There would also be further costs of providing escorts to relocate individuals, with the amount depending on the number of flights required. 

One reason behind the huge costs involved in the scheme is that the UK would not be able to use a commercial airline to deport asylum seekers – as none are keen to handle them – and so the Government may have to use a private airport.

The auditors say that these figures are also an underestimate because they have not investigated the costs of the Illegal Migration Act on other Whitehall departments, in particular the Foreign and Commonwealth Office.

Unusually, the National Audit Office has not commented on whether the programme is value for money – despite a request from MPs to this effect.

The NAO says it cannot comment on this as its determination depends on whether the scheme acts as a deterrent to asylum seekers coming to the UK.


Receive the monthly Byline Times newspaper and help to support fearless, independent journalism that breaks stories, shapes the agenda and holds power to account.

We’re not funded by a billionaire oligarch or an offshore hedge-fund. We rely on our readers to fund our journalism. If you like what we do, please subscribe.

Labour’s Dame Diana Johnson, chair of the Home Affairs Committee, said: “These are staggering figures. For all its rhetoric about ensuring value for money in the asylum and immigration system, it is unclear how schemes such as Rwanda or Bibby Stockholm achieve that. Huge initial outlay and ongoing costs raise serious questions about how this can be cost-effective, even compared to high hotel accommodation costs.

“What we are left with is a very expensive programme the Government hopes may offer a deterrent to those seeking to cross the Channel in small boats. Yet, there is little evidence for this either. Unless the Government deals with the realities of the situation and focuses its energy and the public’s money on fixing the real issues in the asylum and immigration system, it will achieve nothing.”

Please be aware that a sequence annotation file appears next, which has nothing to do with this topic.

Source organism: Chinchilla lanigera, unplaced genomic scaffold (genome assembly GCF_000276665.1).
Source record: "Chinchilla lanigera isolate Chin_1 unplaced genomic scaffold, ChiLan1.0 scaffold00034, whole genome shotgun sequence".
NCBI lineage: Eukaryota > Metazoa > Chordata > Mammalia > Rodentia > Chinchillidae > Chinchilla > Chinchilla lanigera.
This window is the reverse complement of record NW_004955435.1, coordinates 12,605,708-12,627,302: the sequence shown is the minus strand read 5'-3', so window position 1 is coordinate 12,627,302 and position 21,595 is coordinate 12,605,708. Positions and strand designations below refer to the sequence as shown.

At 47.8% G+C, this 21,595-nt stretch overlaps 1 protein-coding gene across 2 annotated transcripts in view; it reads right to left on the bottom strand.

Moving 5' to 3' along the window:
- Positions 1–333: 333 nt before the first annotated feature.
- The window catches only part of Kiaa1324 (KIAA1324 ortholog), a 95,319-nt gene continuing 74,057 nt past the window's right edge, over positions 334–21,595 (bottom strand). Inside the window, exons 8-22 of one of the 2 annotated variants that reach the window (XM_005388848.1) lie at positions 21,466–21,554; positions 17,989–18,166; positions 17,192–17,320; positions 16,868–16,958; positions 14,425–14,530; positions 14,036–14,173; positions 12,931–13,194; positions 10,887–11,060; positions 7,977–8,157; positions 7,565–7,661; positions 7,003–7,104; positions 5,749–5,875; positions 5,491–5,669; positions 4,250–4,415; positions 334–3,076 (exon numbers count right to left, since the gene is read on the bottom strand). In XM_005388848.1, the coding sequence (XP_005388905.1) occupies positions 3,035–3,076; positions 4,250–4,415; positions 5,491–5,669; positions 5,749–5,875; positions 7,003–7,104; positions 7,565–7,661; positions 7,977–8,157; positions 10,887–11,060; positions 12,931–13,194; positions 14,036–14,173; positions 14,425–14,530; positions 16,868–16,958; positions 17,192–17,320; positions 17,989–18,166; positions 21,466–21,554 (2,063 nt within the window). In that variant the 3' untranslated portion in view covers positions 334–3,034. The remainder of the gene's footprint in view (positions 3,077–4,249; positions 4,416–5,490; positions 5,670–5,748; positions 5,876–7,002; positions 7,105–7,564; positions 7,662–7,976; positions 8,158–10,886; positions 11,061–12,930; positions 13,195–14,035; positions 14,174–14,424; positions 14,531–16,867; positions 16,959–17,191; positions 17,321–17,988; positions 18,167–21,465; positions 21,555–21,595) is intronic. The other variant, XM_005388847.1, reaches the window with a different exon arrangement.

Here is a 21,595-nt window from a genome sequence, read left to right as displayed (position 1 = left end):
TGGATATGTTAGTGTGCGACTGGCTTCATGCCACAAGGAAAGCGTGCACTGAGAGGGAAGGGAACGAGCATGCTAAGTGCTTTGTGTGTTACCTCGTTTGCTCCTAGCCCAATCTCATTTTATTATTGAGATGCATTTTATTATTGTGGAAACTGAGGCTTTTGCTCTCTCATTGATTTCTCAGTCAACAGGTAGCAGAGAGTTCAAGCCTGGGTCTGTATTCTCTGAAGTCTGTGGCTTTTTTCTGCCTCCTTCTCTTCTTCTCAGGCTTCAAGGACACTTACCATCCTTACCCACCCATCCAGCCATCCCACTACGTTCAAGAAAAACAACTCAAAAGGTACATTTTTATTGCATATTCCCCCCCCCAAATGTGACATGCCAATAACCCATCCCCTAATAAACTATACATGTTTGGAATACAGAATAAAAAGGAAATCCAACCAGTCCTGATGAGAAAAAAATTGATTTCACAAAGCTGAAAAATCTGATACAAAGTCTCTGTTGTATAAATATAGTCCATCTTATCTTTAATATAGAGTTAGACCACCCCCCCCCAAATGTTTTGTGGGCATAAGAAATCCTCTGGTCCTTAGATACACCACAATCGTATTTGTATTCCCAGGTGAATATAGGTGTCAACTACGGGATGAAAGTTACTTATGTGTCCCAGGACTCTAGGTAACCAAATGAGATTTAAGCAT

The Public Accounts Committee has announced it will launch an inquiry into the huge costs of the Rwanda scheme and the costs of providing accommodation for asylum seekers in the UK.

Labour’s Dame Meg Hillier MP, the committee’s chair, said: “Both our committee and the Home Affairs Committee have long called for a clear accounting of the likely costs of the UK-Rwanda partnership, as one of the Government’s most high-profile policies. We thank the National Audit Office for its service to the taxpayer in laying out the facts proceeding from its investigation.

“It is frustrating that proper transparency has been hindered by these figures not simply being made available to Parliament on request. Our new inquiry will both scrutinise the overall issue of asylum accommodation, as well as seek answers to the questions that now remain on the Rwanda scheme.

“Whether it’s value for money or not rests on whether the scheme achieves its aim of acting as a deterrent. The Home Office is on record in front of our committee that no evidence exists that it will do so.”

Written by

This article was filed under
, , , ,